How to Add Menu Items to Android Apps

I’ve been looking at the new Android phones and a lot of them do not have keyboards. I don’t know why the industry is still playing “me too” with iPhone-like interfaces. But as an app developer, I have to be aware of this issue. Considering that keyboard-less android phones have few buttons, the menu button becomes more important. That meant I had to get past a developer hurdle – learning how to add menus to my android apps.

If you’ve seen my apps from last year, you might have noticed that most of them had a menu item… one… singular… a menu item. Even though I read Google’s android documentation, I couldn’t figure out how to add more than one menu item to an app.

  • http://developer.android.com/guide/topics/ui/menus.html

I dropped the menu code into my eclipse project. Naturally, errors appeared and they were highlighted in red. I trimmed down the code until the errors disappeared.

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    /* Creates the menu items */
    public boolean onCreateOptionsMenu(Menu menu) {
        menu.add(0, MENU_CONTACT, 0, "little screens for big discussions!");
        return true;
    }
 
    /* Handles item selections */
    public boolean onOptionsItemSelected(MenuItem item) {
        switch (item.getItemId()) {
    	case MENU_CONTACT:
    		mWebView.loadUrl("file:///android_asset/contact.html");
            return true;
        }
        return false;
    }

The problem was with the top… not the code here… near the top of my Java file. You can’t just expect to paste in code and have an android app work… ha ha… no… that would be way to easy. This was the line…

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    private static final int MENU_CONTACT = 0;

What does that mean?! I have no idea. I let eclipse fix the errors and it dropped that code into my app. Eclipse highlighted MENU_CONTACT with a red squiggly line. The balloon pop-up stated that, “MENU_CONTACT cannot be resolved.” I chose one of the quick fixes. I created a constant called ‘MENU_CONTACT’ and it put a new line of code near the top of my java file. But when I tried to add another menu item, with a separate case, More red squiggly lines appeared. The error stated, “duplicate case” with no additional instructions.

Eclipse cannot resolve MENU_CONTACT... but can you resolve it?!
Eclipse cannot resolve MENU_CONTACT... but can you resolve it?!

I clicked around, trying to figure things out. Eventually, I decided to change the number in the “private static final int MENU_CONTACT” line. I changed it from zero to one… and I gave the second menu item constant a different number… the number two. Could something so simple work? Why yes, it did. Soon after, I launched my app with a new menu and even sub menus. How does it work? I DON’T KNOW! What is a private static final int and why does it need a different number? It is a mystery to me, but my apps seem to work. There were 22 constants in the finished app.

Basically, it seems that I had to number my constants. That sounds weird, doesn’t it? I was happy by this accomplishment, but it’s not something I can throw into normal conversation.

“Hi Mike, how are you?!”
“I numbered my constants, allowing me to add multiple options to my Android app menu.”

Anyway, if you’re having trouble understanding Google’s menu tutorial, this might be something to consider. I was having a hard time with this problem, until I realized what the “duplicate case” error meant.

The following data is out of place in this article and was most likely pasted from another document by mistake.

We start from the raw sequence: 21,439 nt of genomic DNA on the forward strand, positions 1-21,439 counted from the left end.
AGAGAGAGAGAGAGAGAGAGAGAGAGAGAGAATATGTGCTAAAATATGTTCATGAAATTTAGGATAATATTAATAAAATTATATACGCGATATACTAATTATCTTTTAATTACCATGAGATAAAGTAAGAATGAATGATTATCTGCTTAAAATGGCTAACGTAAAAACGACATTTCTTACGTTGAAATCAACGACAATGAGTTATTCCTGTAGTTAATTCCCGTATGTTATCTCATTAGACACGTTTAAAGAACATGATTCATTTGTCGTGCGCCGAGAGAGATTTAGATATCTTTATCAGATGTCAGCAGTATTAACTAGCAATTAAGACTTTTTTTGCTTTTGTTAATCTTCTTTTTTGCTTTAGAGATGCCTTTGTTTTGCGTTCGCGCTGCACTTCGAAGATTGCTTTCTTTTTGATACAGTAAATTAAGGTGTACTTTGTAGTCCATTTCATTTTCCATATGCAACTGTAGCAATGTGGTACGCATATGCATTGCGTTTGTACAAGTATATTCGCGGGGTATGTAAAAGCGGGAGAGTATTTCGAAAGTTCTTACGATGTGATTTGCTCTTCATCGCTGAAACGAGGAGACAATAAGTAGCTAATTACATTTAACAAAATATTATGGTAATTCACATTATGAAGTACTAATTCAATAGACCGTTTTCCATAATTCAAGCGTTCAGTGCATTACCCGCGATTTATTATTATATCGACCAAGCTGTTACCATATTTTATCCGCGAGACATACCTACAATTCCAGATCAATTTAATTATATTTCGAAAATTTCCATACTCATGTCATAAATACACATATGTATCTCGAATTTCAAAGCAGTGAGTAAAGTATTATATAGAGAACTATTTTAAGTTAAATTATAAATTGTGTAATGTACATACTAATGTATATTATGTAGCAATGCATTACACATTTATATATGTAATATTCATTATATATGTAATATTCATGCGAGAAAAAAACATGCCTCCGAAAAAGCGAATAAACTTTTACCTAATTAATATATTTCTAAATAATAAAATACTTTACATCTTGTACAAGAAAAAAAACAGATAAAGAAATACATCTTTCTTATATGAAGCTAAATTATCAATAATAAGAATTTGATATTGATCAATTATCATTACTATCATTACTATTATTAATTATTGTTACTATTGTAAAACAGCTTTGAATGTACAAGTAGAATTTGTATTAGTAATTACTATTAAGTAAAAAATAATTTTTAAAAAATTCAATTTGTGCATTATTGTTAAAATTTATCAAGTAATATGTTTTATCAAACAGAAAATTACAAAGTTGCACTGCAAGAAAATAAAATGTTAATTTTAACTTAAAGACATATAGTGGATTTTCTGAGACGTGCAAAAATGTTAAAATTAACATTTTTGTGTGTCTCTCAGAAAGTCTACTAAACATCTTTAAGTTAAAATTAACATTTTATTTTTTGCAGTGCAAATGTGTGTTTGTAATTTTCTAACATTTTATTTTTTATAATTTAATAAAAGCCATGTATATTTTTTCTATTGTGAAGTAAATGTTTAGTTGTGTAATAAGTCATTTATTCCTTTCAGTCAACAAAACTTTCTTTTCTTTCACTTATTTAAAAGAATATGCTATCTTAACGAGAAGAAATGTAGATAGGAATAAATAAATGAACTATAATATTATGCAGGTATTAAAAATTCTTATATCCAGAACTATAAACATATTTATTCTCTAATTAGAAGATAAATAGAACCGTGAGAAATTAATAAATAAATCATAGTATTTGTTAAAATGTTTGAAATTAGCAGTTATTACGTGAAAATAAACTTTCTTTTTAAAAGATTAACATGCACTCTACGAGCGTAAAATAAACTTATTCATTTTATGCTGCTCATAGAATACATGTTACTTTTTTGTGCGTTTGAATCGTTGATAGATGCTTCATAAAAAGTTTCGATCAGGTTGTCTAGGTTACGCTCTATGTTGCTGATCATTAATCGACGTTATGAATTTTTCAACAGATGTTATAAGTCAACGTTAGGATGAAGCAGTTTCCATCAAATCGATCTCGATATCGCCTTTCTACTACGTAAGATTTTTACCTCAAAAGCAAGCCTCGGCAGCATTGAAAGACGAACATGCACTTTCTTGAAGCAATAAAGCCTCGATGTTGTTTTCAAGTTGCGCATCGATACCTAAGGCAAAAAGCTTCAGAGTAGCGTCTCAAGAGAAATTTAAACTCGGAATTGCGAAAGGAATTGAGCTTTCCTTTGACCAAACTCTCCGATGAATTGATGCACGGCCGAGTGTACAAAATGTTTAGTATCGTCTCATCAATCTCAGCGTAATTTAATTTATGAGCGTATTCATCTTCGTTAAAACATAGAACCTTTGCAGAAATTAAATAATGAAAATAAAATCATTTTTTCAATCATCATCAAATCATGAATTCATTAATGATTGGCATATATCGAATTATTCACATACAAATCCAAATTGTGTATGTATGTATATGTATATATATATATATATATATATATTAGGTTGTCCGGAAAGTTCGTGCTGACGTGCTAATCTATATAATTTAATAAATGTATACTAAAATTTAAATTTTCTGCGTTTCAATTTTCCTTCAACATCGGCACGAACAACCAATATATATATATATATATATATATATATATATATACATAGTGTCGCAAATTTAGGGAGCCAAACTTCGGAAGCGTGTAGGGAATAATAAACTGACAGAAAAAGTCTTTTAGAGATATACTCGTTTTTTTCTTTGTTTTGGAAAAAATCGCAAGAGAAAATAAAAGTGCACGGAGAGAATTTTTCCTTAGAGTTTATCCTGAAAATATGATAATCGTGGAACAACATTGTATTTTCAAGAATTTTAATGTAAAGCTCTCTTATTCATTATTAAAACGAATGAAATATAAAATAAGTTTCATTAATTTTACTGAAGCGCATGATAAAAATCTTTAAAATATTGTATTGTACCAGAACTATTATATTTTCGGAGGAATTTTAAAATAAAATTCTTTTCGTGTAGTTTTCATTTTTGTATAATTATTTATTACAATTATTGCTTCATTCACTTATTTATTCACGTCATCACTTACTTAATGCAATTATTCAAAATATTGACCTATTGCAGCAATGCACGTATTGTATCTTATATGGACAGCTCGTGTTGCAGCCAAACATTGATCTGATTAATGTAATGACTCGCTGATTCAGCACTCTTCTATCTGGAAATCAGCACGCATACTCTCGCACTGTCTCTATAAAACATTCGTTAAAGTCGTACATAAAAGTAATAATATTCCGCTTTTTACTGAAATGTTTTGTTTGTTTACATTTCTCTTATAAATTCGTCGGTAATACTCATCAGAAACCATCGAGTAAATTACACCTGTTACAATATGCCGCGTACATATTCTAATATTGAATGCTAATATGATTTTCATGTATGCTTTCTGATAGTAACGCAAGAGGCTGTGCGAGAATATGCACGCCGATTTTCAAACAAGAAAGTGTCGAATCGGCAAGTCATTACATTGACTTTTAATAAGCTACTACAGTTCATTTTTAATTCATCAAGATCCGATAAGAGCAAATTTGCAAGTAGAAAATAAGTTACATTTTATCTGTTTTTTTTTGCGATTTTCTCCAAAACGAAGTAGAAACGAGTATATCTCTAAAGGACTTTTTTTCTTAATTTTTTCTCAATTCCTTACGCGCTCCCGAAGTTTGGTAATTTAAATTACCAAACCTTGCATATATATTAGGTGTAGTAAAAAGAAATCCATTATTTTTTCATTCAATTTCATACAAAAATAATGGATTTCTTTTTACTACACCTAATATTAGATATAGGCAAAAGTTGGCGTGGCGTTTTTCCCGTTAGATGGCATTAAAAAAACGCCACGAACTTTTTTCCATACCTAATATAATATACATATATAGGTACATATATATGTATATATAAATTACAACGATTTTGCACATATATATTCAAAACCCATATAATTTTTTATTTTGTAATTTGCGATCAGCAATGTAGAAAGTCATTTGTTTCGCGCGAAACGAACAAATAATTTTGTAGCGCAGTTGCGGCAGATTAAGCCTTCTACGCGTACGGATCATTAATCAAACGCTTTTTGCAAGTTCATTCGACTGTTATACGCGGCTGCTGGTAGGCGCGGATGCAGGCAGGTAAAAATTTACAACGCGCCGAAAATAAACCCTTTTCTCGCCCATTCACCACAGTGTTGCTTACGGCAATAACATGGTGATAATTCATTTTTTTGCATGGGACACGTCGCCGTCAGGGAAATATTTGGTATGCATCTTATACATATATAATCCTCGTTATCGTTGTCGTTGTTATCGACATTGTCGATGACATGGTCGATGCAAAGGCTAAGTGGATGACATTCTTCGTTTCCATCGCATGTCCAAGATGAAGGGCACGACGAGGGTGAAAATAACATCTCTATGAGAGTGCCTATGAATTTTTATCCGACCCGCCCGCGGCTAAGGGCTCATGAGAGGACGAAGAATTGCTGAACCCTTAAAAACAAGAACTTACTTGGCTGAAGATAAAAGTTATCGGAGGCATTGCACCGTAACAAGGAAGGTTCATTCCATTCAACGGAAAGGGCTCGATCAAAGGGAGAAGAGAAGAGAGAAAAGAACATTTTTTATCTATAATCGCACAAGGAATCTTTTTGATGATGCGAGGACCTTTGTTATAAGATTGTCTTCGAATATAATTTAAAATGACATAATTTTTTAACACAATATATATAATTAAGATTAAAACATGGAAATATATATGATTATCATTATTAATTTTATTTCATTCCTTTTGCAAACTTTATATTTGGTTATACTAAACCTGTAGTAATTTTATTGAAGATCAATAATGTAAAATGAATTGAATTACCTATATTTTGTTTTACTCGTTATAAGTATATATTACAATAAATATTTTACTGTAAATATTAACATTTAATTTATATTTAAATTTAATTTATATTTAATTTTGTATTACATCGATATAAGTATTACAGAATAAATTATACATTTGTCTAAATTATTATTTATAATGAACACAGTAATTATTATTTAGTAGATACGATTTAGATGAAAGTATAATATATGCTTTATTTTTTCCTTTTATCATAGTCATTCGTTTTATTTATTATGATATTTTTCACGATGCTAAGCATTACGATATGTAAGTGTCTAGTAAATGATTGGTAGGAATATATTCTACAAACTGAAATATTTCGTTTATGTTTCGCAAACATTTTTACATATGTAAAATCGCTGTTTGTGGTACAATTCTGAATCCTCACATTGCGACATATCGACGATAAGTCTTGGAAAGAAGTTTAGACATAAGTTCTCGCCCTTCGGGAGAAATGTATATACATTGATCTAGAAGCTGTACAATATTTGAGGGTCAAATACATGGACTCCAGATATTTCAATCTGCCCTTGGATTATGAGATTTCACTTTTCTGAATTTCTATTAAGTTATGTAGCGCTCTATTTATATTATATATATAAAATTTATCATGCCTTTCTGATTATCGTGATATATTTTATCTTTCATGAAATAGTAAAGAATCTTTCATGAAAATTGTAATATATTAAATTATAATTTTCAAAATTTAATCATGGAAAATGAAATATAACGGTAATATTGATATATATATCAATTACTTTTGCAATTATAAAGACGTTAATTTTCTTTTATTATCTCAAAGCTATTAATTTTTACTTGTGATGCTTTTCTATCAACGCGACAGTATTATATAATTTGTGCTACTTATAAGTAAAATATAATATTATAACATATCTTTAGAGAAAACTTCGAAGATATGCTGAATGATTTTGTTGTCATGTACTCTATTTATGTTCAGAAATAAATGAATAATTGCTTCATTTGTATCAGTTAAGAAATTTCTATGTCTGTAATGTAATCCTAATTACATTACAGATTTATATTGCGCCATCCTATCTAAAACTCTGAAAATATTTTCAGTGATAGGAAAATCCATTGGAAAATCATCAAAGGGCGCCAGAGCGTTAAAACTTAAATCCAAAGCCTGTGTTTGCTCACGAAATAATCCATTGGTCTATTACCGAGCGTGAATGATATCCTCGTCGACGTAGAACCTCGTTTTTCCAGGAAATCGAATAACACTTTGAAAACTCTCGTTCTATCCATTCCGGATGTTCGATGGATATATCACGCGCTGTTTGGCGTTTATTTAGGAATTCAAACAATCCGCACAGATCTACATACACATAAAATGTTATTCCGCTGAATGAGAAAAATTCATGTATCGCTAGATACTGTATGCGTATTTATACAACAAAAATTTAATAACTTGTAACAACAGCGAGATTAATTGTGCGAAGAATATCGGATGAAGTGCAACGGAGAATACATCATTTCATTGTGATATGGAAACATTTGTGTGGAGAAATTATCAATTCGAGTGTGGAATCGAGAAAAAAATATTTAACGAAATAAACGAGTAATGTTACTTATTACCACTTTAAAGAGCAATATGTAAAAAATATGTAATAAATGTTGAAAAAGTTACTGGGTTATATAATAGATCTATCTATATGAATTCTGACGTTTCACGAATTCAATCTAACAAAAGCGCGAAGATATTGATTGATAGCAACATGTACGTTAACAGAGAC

2 thoughts on “How to Add Menu Items to Android Apps”

  1. The MENU_CONTACT is just used with the case to select what action to preform when it is clicked on. Defining them as integers with variable names is easier than trying to keep track of which integer relates to which option menu, especially on larger menus.

    So the following sets up the variable (static meaning it doesn’t change throughout the program, a constant):
    private static final int MENU_CONTACT = 0;

    The following sets the action when the menu is pressed, pass MENU_CONTACT (0) to our next function.
    public boolean onCreateOptionsMenu(Menu menu) {
    menu.add(0, MENU_CONTACT, 0, “little screens for big discussions!”);
    return true;
    }

    This function then uses a switch with the integer passed (in this case MENU_CONTACT) which is zero, and so the mWebView will load a webpage.

    public boolean onOptionsItemSelected(MenuItem item) {
    switch (item.getItemId()) {
    case MENU_CONTACT:
    mWebView.loadUrl(“file:///android_asset/contact.html”);
    return true;
    }
    return false;
    }

    Hope that helps.

  2. A private static final int is just an int with a few different properties. I hope the private already makes sense, but the static modifier means the int belongs to the class rather than objects of that class. So consider this class:

    class Foo
    {
    public static final int BAR = 42;

    public void someMethod ()
    {
    System.out.println(BAR);
    }
    }

    Since BAR is public in my example, you can access it from other classes like someVariable = Foo.BAR;. Also, inside the class Foo, you can access BAR without typing the “Foo” part.

    Contrary to what Mat said, a static variable can be changed. What makes a static final int non-changeable is the “final” modifier.

    The real point about the menus is that Android keeps track of the menu items by assigning an int, which you supply, to each of them. So each menu item should have a different int assigned to it. The easiest way for the programmer to keep track of all the ints they’re using for each possible menu item, like Mat said, is to define them as final ints. Then in your onOptionsItemSelected, you can test which menu item was selected by testing the value of item.getItemId().

    Kinda late, but hope this helps, too.

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